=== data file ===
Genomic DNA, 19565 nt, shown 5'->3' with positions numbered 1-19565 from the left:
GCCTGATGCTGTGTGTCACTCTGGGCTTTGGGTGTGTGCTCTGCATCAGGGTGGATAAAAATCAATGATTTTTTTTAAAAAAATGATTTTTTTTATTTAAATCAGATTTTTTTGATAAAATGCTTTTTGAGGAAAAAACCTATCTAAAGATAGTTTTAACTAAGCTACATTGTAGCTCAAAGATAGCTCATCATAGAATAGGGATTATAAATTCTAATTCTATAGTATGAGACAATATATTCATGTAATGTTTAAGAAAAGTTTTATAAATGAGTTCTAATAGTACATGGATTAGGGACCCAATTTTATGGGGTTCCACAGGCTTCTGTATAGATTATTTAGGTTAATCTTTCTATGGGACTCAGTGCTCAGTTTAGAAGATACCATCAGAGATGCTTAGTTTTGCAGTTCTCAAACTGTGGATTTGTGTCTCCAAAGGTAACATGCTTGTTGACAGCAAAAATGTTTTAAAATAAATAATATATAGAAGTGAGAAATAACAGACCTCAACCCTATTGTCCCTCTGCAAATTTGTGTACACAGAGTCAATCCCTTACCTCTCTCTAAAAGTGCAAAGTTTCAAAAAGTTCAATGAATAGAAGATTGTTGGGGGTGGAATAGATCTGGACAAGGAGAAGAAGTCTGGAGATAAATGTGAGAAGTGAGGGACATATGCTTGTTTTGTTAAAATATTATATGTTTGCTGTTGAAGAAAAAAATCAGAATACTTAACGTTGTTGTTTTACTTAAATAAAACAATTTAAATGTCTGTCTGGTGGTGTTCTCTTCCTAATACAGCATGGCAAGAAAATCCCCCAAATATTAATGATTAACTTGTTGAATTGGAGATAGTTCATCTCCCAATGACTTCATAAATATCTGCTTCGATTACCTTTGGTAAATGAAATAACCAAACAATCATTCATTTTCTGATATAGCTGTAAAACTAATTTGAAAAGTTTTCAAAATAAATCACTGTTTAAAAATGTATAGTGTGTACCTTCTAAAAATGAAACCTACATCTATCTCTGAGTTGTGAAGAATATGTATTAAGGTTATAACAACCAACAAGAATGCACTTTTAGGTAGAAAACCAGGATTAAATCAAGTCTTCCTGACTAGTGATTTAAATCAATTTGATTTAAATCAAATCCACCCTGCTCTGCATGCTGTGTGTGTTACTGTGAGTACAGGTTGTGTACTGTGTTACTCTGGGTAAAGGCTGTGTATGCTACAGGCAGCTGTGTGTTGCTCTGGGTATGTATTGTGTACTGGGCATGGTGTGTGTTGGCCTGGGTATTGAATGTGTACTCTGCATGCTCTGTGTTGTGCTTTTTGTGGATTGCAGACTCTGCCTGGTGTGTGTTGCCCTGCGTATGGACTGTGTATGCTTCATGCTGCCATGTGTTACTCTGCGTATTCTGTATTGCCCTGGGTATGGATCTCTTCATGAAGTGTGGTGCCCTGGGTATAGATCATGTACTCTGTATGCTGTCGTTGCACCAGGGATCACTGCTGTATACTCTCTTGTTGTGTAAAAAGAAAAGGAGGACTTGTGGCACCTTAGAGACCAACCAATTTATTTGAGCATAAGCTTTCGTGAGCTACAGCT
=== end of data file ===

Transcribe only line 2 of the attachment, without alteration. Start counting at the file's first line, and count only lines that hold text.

GCCTGATGCTGTGTGTCACTCTGGGCTTTGGGTGTGTGCTCTGCATCAGGGTGGATAAAAATCAATGATTTTTTTTAAAAAAATGATTTTTTTTATTTAAATCAGATTTTTTTGATAAAATGCTTTTTGAGGAAAAAACCTATCTAAAGATAGTTTTAACTAAGCTACATTGTAGCTCAAAGATAGCTCATCATAGAATAGGGATTATAAATTCTAATTCTATAGTATGAGACAATATATTCATGTAATGTTTAAGAAAAGTTTTATAAATGAGTTCTAATAGTACATGGATTAGGGACCCAATTTTATGGGGTTCCACAGGCTTCTGTATAGATTATTTAGGTTAATCTTTCTATGGGACTCAGTGCTCAGTTTAGAAGATACCATCAGAGATGCTTAGTTTTGCAGTTCTCAAACTGTGGATTTGTGTCTCCAAAGGTAACATGCTTGTTGACAGCAAAAATGTTTTAAAATAAATAATATATAGAAGTGAGAAATAACAGACCTCAACCCTATTGTCCCTCTGCAAATTTGTGTACACAGAGTCAATCCCTTACCTCTCTCTAAAAGTGCAAAGTTTCAAAAAGTTCAATGAATAGAAGATTGTTGGGGGTGGAATAGATCTGGACAAGGAGAAGAAGTCTGGAGATAAATGTGAGAAGTGAGGGACATATGCTTGTTTTGTTAAAATATTATATGTTTGCTGTTGAAGAAAAAAATCAGAATACTTAACGTTGTTGTTTTACTTAAATAAAACAATTTAAATGTCTGTCTGGTGGTGTTCTCTTCCTAATACAGCATGGCAAGAAAATCCCCCAAATATTAATGATTAACTTGTTGAATTGGAGATAGTTCATCTCCCAATGACTTCATAAATATCTGCTTCGATTACCTTTGGTAAATGAAATAACCAAACAATCATTCATTTTCTGATATAGCTGTAAAACTAATTTGAAAAGTTTTCAAAATAAATCACTGTTTAAAAATGTATAGTGTGTACCTTCTAAAAATGAAACCTACATCTATCTCTGAGTTGTGAAGAATATGTATTAAGGTTATAACAACCAACAAGAATGCACTTTTAGGTAGAAAACCAGGATTAAATCAAGTCTTCCTGACTAGTGATTTAAATCAATTTGATTTAAATCAAATCCACCCTGCTCTGCATGCTGTGTGTGTTACTGTGAGTACAGGTTGTGTACTGTGTTACTCTGGGTAAAGGCTGTGTATGCTACAGGCAGCTGTGTGTTGCTCTGGGTATGTATTGTGTACTGGGCATGGTGTGTGTTGGCCTGGGTATTGAATGTGTACTCTGCATGCTCTGTGTTGTGCTTTTTGTGGATTGCAGACTCTGCCTGGTGTGTGTTGCCCTGCGTATGGACTGTGTATGCTTCATGCTGCCATGTGTTACTCTGCGTATTCTGTATTGCCCTGGGTATGGATCTCTTCATGAAGTGTGGTGCCCTGGGTATAGATCATGTACTCTGTATGCTGTCGTTGCACCAGGGATCACTGCTGTATACTCTCTTGTTGTGTAAAAAGAAAAGGAGGACTTGTGGCACCTTAGAGACCAACCAATTTATTTGAGCATAAGCTTTCGTGAGCTACAGCT